Indianapolis has this sports backup thing perfected. Cody Miller did his Matt Hasselbeck impression Friday night, helping Team USA swimmers to a 74-48 lead over Europe in the Duel in the Pool at the Natatorium at IUPUI.
Miller, 23, an Indiana University graduate, set an American record of 2 minutes, 2.33 seconds in the 200-meter breaststroke. He beat world record-holder Daniel Gyurta of Hungary and clipped five-hundredths off the American mark set by Kevin Cordes two years ago at Glasgow, Scotland.
Who needs Andrew Luck when you have, well, Cody Miller?
U.S. coach Jack Bauerle of Georgia said not until Friday morning was Cordes taken out of the lineup. Team USA wanted Cordes fresh for the breaststroke leg of the 400 medley relay because relays are so important in this format: seven points for first place, zero for second.
So in went Miller as No. 3 breaststroker … and down went the American record.
“Good coaching there, huh?” Bauerle joked. “We had him as No. 4.”
Miller won his first national title at 100 meters last year but said he has always considered himself a 200-meter breaststroker. In fact, he broke down the race beforehand and “had that 2:02 in my head.”
He had his own contingent of fans, including his mother, fiancé, and Hoosiers who train with him.
“It’s like my hometown pool,” Miller said. “I live in Bloomington and come up to Indy all the time. I’ve been coming up here for years. Some of my best races have been in this pool. It means a lot.”
The two-day meet resumes at 2 p.m. today with 16 more events.
Americans don’t often race in a 25-meter pool and have few chances to break such short course records. Still, for them to break six American records and one world record — in the women’s 400 medley relay — was a windfall.
“I’ll be honest with you. I didn’t think that was going to happen,” Bauerle said.
Miller wasn’t the only late lineup switch. Ryan Lochte volunteered to swim the opening 400 individual medley, and Bauerle said he cemented the entry before Lochte could change his mind. The coach didn’t want the Americans to fall behind early in scoring, and Lochte came through with victory after swimming on world-record pace through 200 meters.
“Momentum, it’s no different than any other sport,” Bauerle said. “You get momentum, and it’s really important.”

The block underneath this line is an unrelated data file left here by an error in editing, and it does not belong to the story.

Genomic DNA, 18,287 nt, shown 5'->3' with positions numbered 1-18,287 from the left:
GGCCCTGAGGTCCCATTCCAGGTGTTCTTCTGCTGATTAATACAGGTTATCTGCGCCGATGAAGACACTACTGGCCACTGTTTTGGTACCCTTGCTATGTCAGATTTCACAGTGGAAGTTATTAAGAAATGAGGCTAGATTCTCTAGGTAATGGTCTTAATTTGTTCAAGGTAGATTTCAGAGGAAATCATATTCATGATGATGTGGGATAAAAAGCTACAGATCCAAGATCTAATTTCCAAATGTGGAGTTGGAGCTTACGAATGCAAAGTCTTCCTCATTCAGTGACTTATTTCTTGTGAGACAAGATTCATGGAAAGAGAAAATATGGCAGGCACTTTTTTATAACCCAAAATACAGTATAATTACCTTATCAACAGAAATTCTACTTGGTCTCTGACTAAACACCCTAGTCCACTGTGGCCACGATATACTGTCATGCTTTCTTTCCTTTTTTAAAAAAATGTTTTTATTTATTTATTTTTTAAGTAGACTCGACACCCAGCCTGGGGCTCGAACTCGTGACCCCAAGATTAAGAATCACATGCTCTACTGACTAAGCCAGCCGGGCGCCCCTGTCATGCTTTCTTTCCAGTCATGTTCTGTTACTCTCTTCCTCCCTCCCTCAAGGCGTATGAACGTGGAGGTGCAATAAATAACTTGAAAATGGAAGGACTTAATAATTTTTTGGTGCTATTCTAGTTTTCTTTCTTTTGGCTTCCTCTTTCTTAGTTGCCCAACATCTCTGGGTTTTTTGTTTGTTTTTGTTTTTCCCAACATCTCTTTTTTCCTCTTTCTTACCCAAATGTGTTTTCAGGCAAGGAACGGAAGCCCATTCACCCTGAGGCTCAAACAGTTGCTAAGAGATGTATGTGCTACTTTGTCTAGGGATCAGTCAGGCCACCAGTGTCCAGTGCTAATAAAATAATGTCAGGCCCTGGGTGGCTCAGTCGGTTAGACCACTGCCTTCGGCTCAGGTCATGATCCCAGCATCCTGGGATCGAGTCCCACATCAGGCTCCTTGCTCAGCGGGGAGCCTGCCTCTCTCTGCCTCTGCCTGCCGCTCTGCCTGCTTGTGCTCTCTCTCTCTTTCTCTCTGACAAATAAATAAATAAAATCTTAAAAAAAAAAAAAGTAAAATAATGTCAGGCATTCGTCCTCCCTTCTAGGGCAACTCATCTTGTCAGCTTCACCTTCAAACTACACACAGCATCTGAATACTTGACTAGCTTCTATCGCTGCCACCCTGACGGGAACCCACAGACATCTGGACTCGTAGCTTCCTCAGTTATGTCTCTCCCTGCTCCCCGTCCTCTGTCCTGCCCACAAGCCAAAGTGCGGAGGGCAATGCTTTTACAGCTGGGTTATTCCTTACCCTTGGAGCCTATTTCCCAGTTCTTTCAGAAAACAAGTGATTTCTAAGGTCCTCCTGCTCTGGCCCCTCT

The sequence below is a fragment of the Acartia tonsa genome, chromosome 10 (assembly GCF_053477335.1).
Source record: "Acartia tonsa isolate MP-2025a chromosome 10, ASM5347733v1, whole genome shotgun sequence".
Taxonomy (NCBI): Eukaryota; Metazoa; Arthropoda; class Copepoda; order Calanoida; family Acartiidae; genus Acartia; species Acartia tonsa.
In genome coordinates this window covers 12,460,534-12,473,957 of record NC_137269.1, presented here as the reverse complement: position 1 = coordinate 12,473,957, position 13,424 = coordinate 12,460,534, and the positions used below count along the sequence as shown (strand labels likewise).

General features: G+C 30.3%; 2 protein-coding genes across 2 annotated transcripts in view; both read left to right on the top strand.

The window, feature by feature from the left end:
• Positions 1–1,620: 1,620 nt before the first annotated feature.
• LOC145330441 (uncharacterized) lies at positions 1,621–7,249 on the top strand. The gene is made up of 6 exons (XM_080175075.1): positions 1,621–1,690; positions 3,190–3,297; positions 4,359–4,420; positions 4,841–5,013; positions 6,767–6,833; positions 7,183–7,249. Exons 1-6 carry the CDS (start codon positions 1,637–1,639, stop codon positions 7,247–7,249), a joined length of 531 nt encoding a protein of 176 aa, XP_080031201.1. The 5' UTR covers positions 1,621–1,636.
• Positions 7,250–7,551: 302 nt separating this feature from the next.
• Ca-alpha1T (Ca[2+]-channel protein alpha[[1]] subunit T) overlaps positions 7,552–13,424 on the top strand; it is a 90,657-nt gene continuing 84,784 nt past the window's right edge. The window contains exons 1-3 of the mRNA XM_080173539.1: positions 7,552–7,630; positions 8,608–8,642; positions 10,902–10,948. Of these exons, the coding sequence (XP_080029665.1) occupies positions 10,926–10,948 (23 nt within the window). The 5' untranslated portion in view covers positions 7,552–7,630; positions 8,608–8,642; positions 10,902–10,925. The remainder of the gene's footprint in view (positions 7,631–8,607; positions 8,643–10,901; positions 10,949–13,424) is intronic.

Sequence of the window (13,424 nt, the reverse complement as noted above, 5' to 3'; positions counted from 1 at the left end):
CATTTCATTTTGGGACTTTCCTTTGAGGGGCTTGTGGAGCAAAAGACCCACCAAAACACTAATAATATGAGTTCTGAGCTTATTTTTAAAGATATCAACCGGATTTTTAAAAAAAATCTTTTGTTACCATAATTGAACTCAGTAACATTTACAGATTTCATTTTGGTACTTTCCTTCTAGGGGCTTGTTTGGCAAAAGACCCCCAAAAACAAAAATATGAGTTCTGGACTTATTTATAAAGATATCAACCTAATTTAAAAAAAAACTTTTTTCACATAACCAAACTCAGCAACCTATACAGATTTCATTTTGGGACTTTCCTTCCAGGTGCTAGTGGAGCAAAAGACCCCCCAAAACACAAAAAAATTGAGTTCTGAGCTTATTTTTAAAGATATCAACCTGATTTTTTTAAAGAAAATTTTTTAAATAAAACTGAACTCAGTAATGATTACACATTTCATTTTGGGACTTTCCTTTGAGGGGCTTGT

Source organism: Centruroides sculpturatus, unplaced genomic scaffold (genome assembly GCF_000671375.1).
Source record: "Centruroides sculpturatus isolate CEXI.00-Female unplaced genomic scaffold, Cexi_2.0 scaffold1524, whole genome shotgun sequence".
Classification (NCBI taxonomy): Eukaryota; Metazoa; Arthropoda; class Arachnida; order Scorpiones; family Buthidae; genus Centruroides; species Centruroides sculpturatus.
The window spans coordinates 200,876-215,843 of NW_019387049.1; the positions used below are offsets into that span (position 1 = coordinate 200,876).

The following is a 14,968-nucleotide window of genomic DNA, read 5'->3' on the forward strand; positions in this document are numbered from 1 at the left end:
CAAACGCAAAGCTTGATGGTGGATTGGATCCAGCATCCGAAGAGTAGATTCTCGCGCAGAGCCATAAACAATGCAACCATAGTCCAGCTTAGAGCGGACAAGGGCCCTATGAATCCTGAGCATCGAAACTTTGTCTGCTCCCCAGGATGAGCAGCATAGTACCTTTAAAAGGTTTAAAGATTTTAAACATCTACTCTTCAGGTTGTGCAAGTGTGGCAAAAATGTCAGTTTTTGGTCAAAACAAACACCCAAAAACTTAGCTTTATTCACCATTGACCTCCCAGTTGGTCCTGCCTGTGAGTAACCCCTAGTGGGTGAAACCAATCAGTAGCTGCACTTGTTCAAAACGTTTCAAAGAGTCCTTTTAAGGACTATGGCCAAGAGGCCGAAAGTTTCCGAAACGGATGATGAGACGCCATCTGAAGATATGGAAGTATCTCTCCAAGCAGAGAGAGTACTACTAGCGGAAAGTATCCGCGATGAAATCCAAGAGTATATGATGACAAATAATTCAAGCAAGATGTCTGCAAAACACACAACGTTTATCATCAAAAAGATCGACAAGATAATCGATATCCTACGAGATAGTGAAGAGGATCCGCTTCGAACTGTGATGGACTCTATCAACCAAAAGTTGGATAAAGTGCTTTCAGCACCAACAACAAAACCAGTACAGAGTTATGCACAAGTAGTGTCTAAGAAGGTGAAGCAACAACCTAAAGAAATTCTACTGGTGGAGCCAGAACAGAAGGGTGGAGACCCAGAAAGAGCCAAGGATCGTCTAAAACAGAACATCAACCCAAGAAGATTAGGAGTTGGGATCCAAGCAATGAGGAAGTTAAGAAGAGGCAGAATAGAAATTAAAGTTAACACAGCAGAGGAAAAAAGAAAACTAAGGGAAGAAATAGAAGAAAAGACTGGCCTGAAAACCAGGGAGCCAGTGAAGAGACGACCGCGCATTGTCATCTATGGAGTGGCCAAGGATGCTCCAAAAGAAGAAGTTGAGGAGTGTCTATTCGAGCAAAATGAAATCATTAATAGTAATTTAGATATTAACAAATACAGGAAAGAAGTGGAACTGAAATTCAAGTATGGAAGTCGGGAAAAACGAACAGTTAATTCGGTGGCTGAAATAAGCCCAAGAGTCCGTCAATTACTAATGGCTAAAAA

Another turning point came in the women’s 100 freestyle, in which 19-year-old Simone Manuel won in an American record of 51.69. She and Lia Neal were 1-2 over the Netherlands’ Ranomi Kromowidjojo, the 2012 Olympic gold medalist in the 50 and 100 freestyles.
Manuel also swam a 51.23 anchor, overtaking Kromowidjojo, for the foursome that set a medley world record of 3:45.20. Europe, in 3:45.46, was also under the former world record of 3:45.56 set by a U.S. team in 2011.
“The time itself is a great indicator of where I am right now,” Manuel said. “I wasn’t really trying to break the record. It just kind of happened.”
Adrian comes ‘home’ for meet
If Duel in the Pool had been anywhere else, Nathan Adrian said he probably would not have participated. But he has family in Indianapolis.
Adrian, the 2012 Olympic champion in the 100 freestyle, won that event in 46.57 and swam a 45.56 anchor leg for a medley relay team that set an American record.
He wanted to be here to celebrate the birthday of his grandfather, John Adrian, who turned 93 on Dec. 1.
“He’s going so strong,” Nathan said. “He is sharp as a tack. He still goes, and he walks. He probably takes more steps on the pedometer than I do a day. I certainly swim farther than he does.”
Carmel High School senior Claire Adams received one of the loudest cheers when Team USA was introduced. She finished fourth in the 200 backstroke in 2:02.47, less than a second behind Missy Franklin, the 2012 Olympic champion. Adams’ time puts her No. 5 on the all-time U.S. list for short course meters.
Call Star reporter David Woods at (317) 444-6195. Follow him on Twitter: @DavidWoods007.